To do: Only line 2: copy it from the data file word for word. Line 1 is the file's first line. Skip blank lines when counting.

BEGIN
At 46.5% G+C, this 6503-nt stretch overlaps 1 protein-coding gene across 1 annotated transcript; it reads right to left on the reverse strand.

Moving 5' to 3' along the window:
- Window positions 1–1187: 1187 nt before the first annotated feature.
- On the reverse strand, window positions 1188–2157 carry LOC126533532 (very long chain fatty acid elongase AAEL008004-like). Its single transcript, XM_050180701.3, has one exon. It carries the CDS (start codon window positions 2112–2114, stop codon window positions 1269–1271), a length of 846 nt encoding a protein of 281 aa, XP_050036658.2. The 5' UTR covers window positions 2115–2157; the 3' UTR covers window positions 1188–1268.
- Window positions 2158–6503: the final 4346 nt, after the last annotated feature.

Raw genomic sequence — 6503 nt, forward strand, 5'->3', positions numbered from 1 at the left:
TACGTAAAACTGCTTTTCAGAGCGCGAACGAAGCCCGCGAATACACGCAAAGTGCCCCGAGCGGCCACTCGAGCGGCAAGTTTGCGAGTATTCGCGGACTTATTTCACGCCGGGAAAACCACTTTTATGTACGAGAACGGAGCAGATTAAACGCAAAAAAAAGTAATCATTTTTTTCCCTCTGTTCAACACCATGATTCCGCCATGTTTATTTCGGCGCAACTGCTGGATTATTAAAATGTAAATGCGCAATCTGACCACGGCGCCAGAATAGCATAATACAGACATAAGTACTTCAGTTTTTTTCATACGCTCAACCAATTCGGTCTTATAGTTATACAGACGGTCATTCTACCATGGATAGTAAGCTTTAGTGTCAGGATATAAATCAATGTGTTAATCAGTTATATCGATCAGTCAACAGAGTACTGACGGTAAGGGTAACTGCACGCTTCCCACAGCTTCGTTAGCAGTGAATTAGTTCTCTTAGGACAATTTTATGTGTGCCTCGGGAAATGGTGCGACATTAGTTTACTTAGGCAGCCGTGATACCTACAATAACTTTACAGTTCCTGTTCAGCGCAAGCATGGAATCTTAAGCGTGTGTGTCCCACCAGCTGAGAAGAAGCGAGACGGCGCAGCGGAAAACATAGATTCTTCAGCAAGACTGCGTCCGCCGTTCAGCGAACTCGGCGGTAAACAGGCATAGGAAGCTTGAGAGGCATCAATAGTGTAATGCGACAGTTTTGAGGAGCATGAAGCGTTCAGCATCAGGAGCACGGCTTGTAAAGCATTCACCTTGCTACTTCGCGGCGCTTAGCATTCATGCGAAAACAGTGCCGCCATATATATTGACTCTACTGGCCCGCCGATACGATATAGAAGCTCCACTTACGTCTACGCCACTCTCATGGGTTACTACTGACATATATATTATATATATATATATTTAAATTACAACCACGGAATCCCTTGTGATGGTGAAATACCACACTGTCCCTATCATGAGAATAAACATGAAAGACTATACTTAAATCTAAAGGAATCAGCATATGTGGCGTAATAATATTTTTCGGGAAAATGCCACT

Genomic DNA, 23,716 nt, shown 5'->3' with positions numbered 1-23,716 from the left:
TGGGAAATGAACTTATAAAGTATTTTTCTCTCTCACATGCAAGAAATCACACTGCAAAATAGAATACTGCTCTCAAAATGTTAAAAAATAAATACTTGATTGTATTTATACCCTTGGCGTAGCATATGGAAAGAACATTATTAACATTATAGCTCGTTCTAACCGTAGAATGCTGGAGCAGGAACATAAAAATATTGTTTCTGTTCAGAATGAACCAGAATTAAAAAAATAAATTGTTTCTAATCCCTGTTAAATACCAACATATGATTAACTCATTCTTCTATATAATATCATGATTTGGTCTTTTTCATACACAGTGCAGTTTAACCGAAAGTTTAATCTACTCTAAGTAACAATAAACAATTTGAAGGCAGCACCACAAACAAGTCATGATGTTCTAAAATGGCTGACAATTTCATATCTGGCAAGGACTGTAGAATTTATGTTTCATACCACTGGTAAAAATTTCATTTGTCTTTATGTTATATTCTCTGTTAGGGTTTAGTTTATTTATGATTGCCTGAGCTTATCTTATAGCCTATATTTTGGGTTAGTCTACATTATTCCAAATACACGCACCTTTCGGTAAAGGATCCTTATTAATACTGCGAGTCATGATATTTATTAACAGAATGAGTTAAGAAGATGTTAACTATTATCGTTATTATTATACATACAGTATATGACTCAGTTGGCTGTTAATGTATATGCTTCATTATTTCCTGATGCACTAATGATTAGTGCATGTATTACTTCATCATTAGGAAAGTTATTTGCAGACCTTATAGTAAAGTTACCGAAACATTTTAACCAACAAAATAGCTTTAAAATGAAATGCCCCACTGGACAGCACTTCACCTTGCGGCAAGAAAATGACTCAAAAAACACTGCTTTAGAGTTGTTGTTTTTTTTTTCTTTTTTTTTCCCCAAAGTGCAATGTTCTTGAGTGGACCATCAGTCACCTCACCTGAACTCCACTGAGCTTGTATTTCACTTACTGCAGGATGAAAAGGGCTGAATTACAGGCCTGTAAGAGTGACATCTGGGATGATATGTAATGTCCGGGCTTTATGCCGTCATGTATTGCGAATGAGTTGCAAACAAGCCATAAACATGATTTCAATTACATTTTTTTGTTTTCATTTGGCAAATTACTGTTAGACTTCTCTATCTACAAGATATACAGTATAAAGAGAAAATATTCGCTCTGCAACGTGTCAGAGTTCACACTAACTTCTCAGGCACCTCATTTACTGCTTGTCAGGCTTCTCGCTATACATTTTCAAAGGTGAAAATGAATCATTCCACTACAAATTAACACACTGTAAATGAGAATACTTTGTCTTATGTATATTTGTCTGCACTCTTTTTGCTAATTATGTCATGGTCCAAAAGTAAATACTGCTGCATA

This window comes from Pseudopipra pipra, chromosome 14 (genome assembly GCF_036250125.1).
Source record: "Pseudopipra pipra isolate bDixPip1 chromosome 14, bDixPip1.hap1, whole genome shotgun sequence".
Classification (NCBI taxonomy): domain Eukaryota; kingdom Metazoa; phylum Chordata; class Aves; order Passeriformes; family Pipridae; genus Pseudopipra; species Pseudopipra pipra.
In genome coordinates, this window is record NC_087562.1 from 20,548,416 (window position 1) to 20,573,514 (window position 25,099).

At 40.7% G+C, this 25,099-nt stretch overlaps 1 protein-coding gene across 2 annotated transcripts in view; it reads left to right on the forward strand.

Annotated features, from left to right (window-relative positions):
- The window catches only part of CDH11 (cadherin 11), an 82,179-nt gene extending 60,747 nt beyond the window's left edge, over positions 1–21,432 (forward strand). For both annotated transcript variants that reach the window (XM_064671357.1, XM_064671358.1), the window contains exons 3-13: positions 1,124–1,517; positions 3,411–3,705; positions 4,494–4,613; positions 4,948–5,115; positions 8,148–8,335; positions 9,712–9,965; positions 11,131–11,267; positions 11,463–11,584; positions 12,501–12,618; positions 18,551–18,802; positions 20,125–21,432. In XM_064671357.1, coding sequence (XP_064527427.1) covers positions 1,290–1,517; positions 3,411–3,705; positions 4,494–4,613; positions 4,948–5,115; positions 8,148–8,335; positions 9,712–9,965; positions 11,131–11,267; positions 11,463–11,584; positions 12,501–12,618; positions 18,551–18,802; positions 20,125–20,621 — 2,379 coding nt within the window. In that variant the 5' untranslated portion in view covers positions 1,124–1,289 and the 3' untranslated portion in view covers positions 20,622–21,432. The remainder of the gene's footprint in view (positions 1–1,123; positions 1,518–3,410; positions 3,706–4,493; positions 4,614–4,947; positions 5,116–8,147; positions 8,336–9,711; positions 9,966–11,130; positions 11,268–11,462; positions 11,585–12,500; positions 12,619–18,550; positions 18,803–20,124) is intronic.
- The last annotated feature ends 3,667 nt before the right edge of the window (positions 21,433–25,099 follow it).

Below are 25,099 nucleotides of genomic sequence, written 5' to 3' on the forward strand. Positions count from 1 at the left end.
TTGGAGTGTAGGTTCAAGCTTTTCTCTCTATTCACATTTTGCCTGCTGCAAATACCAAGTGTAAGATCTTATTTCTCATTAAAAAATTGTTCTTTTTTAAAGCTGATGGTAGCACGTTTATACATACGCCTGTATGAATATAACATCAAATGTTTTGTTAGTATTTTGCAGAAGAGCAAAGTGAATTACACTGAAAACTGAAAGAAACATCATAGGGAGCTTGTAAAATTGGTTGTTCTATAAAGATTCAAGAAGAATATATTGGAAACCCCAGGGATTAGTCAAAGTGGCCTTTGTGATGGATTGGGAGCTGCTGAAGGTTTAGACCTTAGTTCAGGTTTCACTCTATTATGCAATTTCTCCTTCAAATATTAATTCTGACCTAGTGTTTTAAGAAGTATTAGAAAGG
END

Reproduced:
Moving 5' to 3' along the window: